- BANTING MURDERS: N. Pathmanabhan, three farm hands gets death
- BANTING MURDERS: Judge praises police investigators
- Trio detained for making seditious remarks
- Five dead as police helicopter crashes in Venezuela
- Police confirm sex videos seizure of Pas leader
- BANTING MURDERS: Full Judgement
- New passport improvement
- British soldier hacked to death by Muslim terrorist
- BANTING MURDERS: Chronology of events
- U.S. academics back BP in oil spill payouts battle
- BANTING MURDERS: Guilty verdict brings closure for victims' families
- Immigrations Dept keeping watchful eye over foreigners
- MACC begins investigation on payment in under-age rape victim case
- Probe into teachers using social websites to slander govt - Ahmad Said
- Graphic sex in applauded lesbian love story gets Cannes buzzing More
SKILLED: A knifeman-cum-top maker impresses with the beauty of his creations
KUALA LUMPUR: OMAR Mohamad had his first encounter with knife making when he was 13 years old. The experience didn't spark any stirrings and he moved on.
For the next 40 years, he focused his attention on other pursuits. Then in 2004, the blade interest that had lay dormant for so many decades suddenly surfaced.
He rekindled his affair with knife making with unfettered enthusiasm. All those years, Omar was attached to the Johor Customs.
But his professional career is nearing its end. In fact, Omar remarked in a soft whisper that his retirement is around the corner.
"I have assessed my new hobby and have come to realise that I can make a living from it," said Omar. His knowledge of various types of steel for making sharpened blades was impressive.
He shed light on high carbon steel like the SK-5 and SK-9 and elaborated on their properties. Being a bladesman who only recently embarked on a wide learning curve of forging blades, Omar showed he also has a reservoir of knowledge on the various species of tropical hardwoods that are popular among knife makers in Malaysia.
The grey-haired, moustachioed Customs officer, who wears an easy smile for all those who came to his table at the recent Aidilfitri Craft Promotion at Kompleks Kraf Kuala Lumpur, had more than 26 blades on display.
The sheaths and handles of his blades were made from different types of wood found in Malaysia. He had expertly shaped and cured the sheaths and handles and then lacquered them to a shine.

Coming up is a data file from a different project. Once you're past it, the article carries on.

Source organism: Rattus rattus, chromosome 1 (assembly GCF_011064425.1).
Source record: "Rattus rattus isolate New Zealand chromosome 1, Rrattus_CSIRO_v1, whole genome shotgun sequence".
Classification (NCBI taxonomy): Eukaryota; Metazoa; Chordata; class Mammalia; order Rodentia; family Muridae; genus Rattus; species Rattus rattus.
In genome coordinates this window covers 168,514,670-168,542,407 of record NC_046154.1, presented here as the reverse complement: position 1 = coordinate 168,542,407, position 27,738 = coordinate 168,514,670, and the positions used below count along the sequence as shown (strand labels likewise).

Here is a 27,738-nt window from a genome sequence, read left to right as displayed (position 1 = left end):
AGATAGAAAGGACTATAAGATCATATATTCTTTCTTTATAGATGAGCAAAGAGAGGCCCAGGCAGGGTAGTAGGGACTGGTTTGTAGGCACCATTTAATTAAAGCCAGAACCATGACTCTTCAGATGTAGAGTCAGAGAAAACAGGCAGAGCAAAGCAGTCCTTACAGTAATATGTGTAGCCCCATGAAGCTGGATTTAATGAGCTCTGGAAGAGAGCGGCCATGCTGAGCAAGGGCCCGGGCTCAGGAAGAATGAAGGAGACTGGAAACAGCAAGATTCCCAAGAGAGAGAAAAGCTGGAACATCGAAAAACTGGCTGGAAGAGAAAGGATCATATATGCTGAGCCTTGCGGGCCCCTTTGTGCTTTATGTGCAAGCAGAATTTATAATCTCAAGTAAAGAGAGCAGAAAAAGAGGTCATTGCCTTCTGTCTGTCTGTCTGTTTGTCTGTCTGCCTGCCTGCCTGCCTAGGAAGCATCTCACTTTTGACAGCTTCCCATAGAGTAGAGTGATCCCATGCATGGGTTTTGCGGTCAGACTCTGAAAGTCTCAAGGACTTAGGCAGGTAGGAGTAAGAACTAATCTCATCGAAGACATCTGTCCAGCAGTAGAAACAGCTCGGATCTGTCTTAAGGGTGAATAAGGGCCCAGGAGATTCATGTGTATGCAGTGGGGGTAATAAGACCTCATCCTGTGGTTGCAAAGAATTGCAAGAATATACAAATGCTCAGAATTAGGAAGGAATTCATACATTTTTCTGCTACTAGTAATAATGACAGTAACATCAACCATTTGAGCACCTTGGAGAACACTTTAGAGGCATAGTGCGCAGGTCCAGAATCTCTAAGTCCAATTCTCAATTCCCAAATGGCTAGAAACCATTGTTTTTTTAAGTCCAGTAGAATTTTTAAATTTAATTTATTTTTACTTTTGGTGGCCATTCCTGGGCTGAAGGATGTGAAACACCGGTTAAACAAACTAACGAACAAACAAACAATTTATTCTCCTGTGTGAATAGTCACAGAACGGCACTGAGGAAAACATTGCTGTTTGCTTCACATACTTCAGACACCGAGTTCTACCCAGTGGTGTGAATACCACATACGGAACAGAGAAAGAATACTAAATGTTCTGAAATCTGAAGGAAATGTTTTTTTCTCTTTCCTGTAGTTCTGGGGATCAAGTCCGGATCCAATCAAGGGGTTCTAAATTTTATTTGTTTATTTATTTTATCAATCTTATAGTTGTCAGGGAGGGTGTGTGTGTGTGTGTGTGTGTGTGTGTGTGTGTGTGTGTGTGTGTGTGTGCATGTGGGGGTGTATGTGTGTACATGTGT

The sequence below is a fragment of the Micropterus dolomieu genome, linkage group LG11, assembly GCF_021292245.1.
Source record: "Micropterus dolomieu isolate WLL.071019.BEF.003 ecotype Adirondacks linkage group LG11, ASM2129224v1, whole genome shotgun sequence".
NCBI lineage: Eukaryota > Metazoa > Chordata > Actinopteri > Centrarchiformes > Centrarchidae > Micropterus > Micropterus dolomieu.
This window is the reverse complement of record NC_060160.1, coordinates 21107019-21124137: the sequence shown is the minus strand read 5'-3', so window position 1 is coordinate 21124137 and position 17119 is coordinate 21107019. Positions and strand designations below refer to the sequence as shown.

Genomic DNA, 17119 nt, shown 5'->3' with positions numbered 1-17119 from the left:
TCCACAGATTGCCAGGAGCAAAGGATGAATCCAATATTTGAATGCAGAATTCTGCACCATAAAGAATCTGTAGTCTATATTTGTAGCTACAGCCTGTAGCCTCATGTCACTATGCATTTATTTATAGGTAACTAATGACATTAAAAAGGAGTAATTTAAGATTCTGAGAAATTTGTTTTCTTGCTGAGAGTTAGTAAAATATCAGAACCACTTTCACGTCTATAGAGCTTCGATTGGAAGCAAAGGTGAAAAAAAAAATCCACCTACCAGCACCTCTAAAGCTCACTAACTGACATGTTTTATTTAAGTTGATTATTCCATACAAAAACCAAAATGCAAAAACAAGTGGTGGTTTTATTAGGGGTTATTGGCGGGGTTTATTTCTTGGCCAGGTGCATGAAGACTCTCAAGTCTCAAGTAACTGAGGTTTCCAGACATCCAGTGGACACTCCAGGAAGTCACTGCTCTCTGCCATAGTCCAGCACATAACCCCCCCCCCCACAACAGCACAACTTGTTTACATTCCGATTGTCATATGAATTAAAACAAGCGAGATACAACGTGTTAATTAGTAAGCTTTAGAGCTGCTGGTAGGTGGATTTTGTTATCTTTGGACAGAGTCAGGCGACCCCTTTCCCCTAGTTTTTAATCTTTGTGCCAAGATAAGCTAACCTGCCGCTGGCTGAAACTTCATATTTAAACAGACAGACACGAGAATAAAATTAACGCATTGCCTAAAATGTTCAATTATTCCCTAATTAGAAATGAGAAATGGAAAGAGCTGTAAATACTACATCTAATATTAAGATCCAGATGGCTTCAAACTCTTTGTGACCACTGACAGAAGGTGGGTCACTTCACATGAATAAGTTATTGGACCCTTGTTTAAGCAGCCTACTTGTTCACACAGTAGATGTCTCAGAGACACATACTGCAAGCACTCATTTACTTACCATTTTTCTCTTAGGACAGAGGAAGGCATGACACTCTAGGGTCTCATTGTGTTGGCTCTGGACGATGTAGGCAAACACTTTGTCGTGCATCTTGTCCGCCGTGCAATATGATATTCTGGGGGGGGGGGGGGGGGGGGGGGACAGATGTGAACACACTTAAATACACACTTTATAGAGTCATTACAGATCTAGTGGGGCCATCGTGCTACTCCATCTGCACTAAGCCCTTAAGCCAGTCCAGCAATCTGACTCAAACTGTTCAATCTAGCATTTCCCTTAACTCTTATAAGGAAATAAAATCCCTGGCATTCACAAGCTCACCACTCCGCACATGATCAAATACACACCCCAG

Omar said his new additions for this craft promotion were blades that were innocuous-looking at first glance. Particularly captivating were several knives encased in a highly sought-after black wood called penawar hitam.
"Over in Sabah, this kind of wood is called kayu malam."
Some people, he added, believed that penawar hitam had medicinal properties. Perhaps that accounted for its higher than normal price.
Each knife from handle to the tip of the sheath measures 28cm. The blade alone is 15cm. At a glance, the black wood looked like a single piece and did not give an outward appearance of being a knife.
It was sleek, polished and smooth to the touch. It also has a remarkably comfortable feel in one's hands.
Omar said the blade material was harder than normal. He had used it for cutting meat and the blade stayed sharp without any retouching even after six months.
Omar also brought along several boxes of tops.
The traditional kampung game of playing tops may eventually prove to be a winner for Omar because it is an item that appeals to mothers with children and it is more affordable.
The tops are priced from RM10 to RM25, depending on the size. I couldn't resist buying one because it brought back memories of my top-playing days when we used to "attack" each other's tops.
But Omar's tops are pretty safe because the blunt metal tips have been ground to a smooth surface. The Johor bladesmith's tops are not like those bulky Kelantan tops, some of which have been known to spin non-stop for about one and a half hours.
"I can make about 60 tops a day," said Omar. "If there is an urgent bulk order, I can produce 1,000 tops within 24 hours," he said.
Of course, the mass production of wooden tops can only be achieved with the aid of a machine.
Right now, Omar has a fine reputation of being the top and knifeman in Johor Customs. Apparently, word of his artisan skills has reached the far corners of his department.
He has set up a company called Nouvo Craft Enterprise. His business card carries a quotation which states "we create iron with great strength and brings many benefits" (Al Hadid: 25).
His business is not confined to just blades and tops. He also takes pride in selling his pengikat aiskrim. It is a device that helps tie those aiskrim potong in plastic that some of us know so well.
In fact, I had mistaken the photocopied illustrations of how to tie an ice cream in plastic for something that may have a tactical purpose.
Omar, who hails from Kampung Kastam Larkin, Johor Baru, has aptly described himself as "Master of the Sheath" in his calling card. As someone who is now the proud owner of one of his beautiful creations, I can safely say that description is quite accurate.
Knife collectors who are always on the lookout for aspiring talented bladesmen will probably hear more of Omar in the years to come.
With eight years of knife-making under his belt, this amiable master craftsman is poised to scale the heights of his chosen path post-retirement. Omar is definitely custom-made for his future role.